We've been a wee bit obsessed with all things winged here at the Jedi Temple Academy. The boys' fascination with World War I aircraft continues apace. Rhys is in D.C. with Grammy and whiled away several hours looking at the vintage planes in the Air & Space Museum. Fisher draws ever more elaborate (and crowded) scenes of aerial battle, and just informed me that the SPAD XIII was "the most durable plane in the war. And Fokker DR-1s were slow, and if you tried to dive them, their wings would pop off." (Sounds like a design flaw.)

But it's not just metal-winged, human-piloted contraptions that have been holding the boys' interest. Since moving to a house that's surrounded by mature trees, we've had much more opportunity to hear and see birds of every sort first-hand. From darting, jewel-throated hummingbirds to the murders of crows that croak and flap at us as we pass, our neighborhood is packed with feathered friends.

And like all good secular homeschoolers, we're also overly fond of David Attenborough and his canon of well-written, gorgeously filmed nature series. Fisher and I recently started watching The Life of Birds, revelling in the slo-mo footage of peregrine falcons diving (at 200 mph!) down upon sparrows, crossbills delicately extracting green seeds from pine cones, flocks of thousands of swifts spiraling and diving in incredible precision.

Yesterday, we woke up early (oh, so very early) to join a group from Portland's Audubon Society on a walk around the Oaks Bottom Wildlife Refuge, looking at all manner of birds through binoculars and spotting scopes. (Our friends Howard and Suzanne let us borrow their awesome Nikon binoculars; the trip would've really been kind of a wash without them, especially since I'm bat-blind and can't see a damn thing.) We saw two nesting osprey families; one nest even had chicks visible in it, and the male of the other pair spent several minutes flying around with a huge carp flopping in his talons. We saw a peregrine falcon perched hundreds of feet up on a TV tower, surveying his domain. We saw (and heard) great blue herons in the swamps; we learned to identify the shrill calls of peewees and towhees and the rolling warbles of song sparrows and golden-crowned kinglets.

The trip was three hours long, and I was afraid Fisher would poop out before we were done–but he stayed engaged, fascinated and polite the entire time. He had questions for our guide ("What is the little gray bird with ruffled feathers that hides under bushes?" Most likely, our guide told us, a bushtit.), he looked at bird after bird very carefully, he made admirable tries at copying the bird calls. In short, he did a great job.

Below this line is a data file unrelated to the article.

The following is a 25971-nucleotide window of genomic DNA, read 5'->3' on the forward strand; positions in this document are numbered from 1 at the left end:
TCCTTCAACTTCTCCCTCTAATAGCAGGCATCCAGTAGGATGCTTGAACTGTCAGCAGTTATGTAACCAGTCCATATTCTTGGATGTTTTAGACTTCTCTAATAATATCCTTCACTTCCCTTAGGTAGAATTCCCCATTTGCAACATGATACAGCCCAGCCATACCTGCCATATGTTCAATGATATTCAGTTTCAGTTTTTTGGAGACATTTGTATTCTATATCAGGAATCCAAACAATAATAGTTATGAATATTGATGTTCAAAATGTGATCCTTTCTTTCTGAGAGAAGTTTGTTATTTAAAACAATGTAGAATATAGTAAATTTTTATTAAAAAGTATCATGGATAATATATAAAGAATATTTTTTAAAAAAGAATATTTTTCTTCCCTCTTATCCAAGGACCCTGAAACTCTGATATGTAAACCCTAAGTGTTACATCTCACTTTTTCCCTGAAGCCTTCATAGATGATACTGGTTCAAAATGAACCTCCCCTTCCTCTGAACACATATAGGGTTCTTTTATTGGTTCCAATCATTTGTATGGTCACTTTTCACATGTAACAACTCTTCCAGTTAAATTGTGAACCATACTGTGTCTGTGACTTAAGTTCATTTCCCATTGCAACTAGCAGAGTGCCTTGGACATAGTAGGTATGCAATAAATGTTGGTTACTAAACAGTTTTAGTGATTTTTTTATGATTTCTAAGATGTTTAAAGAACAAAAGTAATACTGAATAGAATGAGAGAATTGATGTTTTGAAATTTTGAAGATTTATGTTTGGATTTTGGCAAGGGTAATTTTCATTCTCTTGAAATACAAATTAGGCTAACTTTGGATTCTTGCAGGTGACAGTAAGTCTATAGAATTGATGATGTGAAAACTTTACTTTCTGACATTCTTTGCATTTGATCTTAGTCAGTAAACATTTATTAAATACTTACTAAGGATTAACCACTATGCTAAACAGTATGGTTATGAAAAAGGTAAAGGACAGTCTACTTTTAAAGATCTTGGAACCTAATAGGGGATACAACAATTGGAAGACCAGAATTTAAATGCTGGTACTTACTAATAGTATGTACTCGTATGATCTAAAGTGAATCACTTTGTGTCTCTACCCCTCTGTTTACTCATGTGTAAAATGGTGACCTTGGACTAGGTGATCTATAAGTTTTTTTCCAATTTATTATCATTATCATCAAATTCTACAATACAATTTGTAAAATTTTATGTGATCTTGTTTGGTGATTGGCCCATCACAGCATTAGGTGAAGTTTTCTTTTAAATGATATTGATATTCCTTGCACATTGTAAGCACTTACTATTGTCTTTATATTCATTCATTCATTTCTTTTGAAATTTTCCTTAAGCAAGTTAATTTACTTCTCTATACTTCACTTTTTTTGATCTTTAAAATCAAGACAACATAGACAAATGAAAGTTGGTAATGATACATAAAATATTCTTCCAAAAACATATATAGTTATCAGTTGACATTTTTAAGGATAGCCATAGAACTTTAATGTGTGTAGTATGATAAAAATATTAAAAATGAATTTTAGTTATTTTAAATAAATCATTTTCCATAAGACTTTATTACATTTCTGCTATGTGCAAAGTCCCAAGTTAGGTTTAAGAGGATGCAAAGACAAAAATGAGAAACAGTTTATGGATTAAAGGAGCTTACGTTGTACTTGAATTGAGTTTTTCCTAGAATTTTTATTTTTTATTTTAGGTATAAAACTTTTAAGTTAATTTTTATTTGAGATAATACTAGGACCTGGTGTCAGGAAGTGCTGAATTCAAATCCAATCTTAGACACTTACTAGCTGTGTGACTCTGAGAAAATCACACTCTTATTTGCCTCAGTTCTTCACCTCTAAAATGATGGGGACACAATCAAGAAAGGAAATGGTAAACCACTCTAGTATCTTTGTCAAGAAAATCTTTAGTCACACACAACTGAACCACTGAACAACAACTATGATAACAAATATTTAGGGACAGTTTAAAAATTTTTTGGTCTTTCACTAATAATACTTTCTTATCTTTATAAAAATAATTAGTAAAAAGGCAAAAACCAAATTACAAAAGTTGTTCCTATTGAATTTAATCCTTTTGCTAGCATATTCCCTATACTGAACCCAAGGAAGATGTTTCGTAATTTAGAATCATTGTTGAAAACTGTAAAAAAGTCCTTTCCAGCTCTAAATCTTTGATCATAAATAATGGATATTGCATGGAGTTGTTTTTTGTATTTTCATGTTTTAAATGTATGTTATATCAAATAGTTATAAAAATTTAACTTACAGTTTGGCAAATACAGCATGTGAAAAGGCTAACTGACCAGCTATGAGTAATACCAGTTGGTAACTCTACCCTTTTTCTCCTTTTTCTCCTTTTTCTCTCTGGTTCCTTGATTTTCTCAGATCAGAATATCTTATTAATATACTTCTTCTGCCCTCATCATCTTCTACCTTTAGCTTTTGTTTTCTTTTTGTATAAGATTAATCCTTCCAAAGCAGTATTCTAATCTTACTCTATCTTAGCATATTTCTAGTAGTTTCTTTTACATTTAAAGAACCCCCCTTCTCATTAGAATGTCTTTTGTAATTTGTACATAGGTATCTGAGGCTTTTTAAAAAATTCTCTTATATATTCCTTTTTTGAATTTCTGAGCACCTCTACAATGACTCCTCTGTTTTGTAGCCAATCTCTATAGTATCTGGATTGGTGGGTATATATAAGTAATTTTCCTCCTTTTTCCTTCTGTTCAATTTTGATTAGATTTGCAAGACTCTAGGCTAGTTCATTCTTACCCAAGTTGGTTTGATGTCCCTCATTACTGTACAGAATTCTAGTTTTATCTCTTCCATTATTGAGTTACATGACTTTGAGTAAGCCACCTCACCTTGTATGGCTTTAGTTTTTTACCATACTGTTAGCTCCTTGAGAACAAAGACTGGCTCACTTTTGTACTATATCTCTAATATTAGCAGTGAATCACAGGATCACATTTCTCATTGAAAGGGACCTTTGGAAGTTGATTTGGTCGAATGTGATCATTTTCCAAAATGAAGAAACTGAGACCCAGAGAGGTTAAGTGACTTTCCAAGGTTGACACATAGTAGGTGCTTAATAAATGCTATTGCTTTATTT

Then yesterday afternoon, as Fisher and I were walking home from the library, we saw something tiny and squirming on the ground under a maple tree. It was a baby bird, fledged but still very small, with a broken leg, peeping in distress.

I knew we should probably spare ourselves the trouble and leave it where it was. But Fisher's eyes were so sad, and he looked at me so hopefully, that there wasn't really much else I could do. I scooped it into a paper cup (thank goodness we'd stopped at a front-yard lemonade stand a block before!) and we carried it home. We made it a bed of a folded towel in a cardboard box and shut it safely away in the bathroom, planning to take it to the Audubon rescue center today.

Fisher checked on it obsessively throughout the early evening. And at about seven o'clock, he came out of the bathroom with wide, shocked-looking eyes.

"The bird… I think it's…" He trailed off.

"It's not alive?" I asked him, not wanting to say "dead."

He nodded. A tear spilled down his cheek. "It's not moving at all."

I went in and looked; the poor thing was definitely no longer with us.

"I'm sorry, Fisher." What else can you say? I felt all the feelings that every mother in that same situation–I think every mother at some point–has felt. You did what you could, and it wasn't enough, and you knew going into it that it probably wouldn't be enough.

We buried the bird under the tree in the park strip in front of the house, where we thought it wouldn't be disturbed by future gardeners. Fisher picked a red petunia and a pink rose to decorate its grave. Then he went inside and silently rampaged through the house, knocking over furniture and sweeping everything off the bathroom counter. "Life is F'in SHITE," he scrawled on a piece of paper.

What can you say? What can you do? The bird is gone, and only having had it for a few hours doesn't seem to do anything to dull the little boy's pain.

Do you remember this Calvin and Hobbes series, when Calvin found the injured baby raccoon? Yeah.

I'm leaving today (as soon as I finish this post, in fact) for four days in Salt Lake. I think when I get back I'll see what other birding walks are coming up; it's worth it, even if it means prying myself and Fisher out of bed at some hideous ungodly hour.

About Molly Newman

Writer, cook and trivia/spelling bee hostess, living it up in North Portland.
This entry was posted in Homeschool, Mini Activities, Parenting, Portland, Science, Things That Happened. Bookmark the permalink.

4 Responses to Birds

  1. Herm says:

    So sad for Fisher.
    This shared bird obsession explains why, on the way out of the Natural History Museum, Rhys caught sight of the Birds of DC exhibit and, with great enthusiasm, asked to look. He went through it pointing out which birds he liked (“This one, and this one, and this one…”).
    Here I thought he’d only want to see dinosaurs and gemstones, but I think the high points were birds (dead, stuffed) and hornworms (alive, disgusting).

  2. Mimi says:

    Sniff, sniff.
    Those Calvin and Hobbes are burned in my memory, such a difficult lesson. Hugs.
    And, travel safely.

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